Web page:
In the old days, we managed them quite well with a nice little utility that didn't quite make the leap into the netherworld we inhabit now. And while that netherworld has a place (or three) for fonts, we've never figured out where they should go. Somehow fonts got installed (sometimes rather sneakily) and we could find them (in those long font menus) and use them.
It turns out, however, that fonts can cause problems. And a lot of fonts can cause a lot of problems. Not that ours ever did (as far as we know). But better to manage them than be plagued by them.
Unfortunately, all the utilities we found to help us manage them were more trouble than the fonts themselves. You're nodding your head right now.
Then we read about a free font utility with an interface like iTunes that runs on Windows or Mac OS X. Suddenly we couldn't resist. We had to try Linotype's FontExplorer X (http://www.linotype.com/fontexplorerX) -- even if the very idea terrified us.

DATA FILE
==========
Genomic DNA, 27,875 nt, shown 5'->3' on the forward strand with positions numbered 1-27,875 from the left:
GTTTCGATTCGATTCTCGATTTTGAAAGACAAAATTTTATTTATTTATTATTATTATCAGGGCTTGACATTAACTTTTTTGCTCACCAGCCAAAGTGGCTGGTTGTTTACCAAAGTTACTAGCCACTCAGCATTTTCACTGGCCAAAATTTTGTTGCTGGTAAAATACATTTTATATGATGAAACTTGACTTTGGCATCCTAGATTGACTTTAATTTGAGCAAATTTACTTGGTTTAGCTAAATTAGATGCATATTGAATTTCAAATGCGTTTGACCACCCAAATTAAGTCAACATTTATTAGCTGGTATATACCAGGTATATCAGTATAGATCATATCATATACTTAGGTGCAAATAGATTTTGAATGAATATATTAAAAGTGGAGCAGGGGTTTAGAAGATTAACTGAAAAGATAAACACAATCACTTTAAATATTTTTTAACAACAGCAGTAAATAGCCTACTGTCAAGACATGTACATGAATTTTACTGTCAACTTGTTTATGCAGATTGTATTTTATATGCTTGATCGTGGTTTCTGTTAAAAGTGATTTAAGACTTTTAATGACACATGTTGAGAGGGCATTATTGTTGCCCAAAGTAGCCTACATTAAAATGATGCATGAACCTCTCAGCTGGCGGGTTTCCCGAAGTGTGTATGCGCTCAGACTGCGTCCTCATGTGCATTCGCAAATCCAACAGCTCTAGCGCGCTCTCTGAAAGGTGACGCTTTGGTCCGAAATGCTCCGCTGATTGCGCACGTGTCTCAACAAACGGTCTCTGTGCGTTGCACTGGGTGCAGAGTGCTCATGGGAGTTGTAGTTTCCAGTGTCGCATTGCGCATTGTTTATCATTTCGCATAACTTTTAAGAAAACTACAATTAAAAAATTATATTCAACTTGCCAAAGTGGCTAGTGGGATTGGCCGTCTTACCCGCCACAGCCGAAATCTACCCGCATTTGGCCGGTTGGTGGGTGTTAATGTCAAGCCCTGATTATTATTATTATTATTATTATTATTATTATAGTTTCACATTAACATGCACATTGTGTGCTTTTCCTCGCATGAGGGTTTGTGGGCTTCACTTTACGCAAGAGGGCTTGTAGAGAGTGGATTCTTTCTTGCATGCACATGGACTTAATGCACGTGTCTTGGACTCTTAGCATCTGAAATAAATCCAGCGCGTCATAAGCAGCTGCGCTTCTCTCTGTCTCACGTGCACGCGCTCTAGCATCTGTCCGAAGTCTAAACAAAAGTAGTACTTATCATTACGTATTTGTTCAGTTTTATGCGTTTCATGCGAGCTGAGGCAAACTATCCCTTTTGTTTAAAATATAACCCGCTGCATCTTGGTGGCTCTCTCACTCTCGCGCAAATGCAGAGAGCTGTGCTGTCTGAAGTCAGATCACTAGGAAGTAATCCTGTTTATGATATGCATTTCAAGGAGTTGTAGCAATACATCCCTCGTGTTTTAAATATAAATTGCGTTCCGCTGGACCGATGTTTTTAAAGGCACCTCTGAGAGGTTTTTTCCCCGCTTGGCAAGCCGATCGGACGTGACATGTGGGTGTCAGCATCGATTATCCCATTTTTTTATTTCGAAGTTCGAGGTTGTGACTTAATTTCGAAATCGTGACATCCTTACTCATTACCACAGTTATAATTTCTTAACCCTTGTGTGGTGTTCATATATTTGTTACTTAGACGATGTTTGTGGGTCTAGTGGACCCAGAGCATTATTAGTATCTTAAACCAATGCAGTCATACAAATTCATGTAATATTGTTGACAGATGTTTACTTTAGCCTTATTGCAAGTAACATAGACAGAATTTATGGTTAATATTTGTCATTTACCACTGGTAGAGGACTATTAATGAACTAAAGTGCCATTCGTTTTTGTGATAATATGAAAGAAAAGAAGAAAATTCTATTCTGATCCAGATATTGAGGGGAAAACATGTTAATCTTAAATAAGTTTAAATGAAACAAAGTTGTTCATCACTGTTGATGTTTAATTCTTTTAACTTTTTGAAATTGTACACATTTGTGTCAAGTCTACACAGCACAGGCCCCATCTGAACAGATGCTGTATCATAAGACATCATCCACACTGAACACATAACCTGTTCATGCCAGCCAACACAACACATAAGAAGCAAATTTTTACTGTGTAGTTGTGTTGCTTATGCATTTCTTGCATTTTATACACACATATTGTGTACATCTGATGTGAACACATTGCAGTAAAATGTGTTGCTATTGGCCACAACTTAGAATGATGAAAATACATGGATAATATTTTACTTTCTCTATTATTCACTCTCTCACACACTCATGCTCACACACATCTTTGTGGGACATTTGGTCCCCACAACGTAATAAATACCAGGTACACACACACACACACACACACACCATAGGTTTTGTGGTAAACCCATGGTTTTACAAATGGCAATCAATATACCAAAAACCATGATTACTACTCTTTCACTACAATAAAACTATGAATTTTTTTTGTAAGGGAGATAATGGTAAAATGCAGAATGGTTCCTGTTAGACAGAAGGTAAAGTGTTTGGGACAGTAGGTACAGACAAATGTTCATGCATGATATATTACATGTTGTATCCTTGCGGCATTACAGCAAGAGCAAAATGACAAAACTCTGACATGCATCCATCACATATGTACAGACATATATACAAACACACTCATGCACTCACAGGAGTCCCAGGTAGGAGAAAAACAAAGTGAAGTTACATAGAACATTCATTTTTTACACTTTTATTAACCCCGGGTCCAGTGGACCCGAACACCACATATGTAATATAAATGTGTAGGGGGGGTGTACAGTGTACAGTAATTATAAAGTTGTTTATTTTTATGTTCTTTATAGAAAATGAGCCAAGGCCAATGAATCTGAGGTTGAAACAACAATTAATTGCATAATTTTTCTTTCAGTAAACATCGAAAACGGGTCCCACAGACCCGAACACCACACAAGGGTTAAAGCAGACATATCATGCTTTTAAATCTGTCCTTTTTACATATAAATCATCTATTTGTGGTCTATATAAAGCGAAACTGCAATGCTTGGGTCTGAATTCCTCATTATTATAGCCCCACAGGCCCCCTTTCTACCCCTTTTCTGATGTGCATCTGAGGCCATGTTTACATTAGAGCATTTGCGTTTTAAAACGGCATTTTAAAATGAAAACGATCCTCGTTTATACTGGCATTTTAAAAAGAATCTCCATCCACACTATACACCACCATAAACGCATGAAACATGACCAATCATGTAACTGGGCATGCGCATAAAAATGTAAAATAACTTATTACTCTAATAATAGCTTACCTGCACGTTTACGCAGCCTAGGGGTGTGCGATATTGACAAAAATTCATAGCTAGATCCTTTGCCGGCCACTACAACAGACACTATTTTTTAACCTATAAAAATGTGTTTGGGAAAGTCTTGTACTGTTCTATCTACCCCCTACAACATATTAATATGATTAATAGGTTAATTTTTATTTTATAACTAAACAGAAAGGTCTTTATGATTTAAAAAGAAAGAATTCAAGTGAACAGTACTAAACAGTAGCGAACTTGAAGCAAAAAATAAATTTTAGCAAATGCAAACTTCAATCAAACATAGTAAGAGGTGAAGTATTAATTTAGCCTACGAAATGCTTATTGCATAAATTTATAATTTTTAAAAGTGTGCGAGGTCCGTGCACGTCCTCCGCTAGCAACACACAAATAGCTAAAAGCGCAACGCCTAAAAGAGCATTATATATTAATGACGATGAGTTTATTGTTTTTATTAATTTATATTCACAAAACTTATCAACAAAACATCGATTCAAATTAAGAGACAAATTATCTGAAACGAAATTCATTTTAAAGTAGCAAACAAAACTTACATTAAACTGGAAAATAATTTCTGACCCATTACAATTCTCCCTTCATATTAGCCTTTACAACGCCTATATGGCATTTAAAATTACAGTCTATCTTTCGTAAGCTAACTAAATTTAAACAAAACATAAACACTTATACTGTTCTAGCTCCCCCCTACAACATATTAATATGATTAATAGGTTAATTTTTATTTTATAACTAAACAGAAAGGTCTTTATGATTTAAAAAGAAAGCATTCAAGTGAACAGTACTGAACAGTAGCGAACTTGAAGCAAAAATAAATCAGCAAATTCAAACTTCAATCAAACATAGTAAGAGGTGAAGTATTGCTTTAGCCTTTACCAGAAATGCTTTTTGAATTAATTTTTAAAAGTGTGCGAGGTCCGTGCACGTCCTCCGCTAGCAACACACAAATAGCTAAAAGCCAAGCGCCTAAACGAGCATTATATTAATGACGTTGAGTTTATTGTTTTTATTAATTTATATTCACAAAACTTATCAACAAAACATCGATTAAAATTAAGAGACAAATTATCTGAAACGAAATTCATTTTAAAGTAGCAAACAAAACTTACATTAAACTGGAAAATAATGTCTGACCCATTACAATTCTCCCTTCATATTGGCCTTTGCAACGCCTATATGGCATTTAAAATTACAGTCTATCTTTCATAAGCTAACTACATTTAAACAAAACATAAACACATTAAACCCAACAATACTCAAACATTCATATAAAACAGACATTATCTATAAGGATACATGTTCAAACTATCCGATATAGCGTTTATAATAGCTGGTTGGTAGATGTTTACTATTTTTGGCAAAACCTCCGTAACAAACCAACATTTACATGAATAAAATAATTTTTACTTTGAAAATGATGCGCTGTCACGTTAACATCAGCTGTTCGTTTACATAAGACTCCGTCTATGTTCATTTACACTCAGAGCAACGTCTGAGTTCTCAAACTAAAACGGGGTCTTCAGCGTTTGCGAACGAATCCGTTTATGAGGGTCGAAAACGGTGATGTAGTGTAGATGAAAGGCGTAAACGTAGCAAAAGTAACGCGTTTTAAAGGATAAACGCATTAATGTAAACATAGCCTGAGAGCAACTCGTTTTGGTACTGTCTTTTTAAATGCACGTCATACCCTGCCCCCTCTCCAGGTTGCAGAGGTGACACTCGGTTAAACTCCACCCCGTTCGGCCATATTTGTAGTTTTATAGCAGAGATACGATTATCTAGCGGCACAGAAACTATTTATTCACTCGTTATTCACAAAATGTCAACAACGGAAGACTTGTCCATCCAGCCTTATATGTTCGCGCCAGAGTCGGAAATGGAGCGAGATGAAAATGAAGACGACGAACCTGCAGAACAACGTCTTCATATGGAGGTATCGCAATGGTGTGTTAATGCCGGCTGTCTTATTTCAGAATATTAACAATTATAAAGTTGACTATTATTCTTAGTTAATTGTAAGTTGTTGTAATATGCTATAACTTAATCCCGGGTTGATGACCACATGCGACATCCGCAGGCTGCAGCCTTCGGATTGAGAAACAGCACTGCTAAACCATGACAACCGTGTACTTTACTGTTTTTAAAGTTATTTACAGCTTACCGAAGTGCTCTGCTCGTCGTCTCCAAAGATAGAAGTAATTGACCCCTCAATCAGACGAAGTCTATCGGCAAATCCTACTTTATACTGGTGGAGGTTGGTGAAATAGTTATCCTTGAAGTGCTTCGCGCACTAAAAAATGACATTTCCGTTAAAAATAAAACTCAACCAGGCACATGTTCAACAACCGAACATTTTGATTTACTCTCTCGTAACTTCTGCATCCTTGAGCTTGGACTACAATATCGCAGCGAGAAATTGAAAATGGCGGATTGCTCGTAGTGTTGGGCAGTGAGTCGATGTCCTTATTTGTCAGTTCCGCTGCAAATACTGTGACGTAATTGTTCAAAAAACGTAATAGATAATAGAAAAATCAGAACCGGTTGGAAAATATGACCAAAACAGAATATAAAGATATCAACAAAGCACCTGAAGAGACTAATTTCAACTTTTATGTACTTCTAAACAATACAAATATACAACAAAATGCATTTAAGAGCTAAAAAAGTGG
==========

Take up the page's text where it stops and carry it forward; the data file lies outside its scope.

Linotype is a font foundry. They sell fonts. So, surprise surprise, you can buy Linotype fonts right from FontExplorer X. Like iTunes, as we said. That doesn't bother us because we don't have a problem with Linotype fonts. Linotype, Adobe, Monotype, they're all good. Linotype just had the bright idea to take the spell off fonts.
FontExplorer X does a lot of things, but what we liked about it from the start was that it let us collect our fonts. And eventually get rid of duplicates.
Certain fonts that have to be in a certain place for your operating system to function. FontExplorer X knows about them. But some third-party products dump their fonts in the same place (just to be safe). And FontExplorer X knows about them, too. So the first thing we did was have it clean up our system font folder.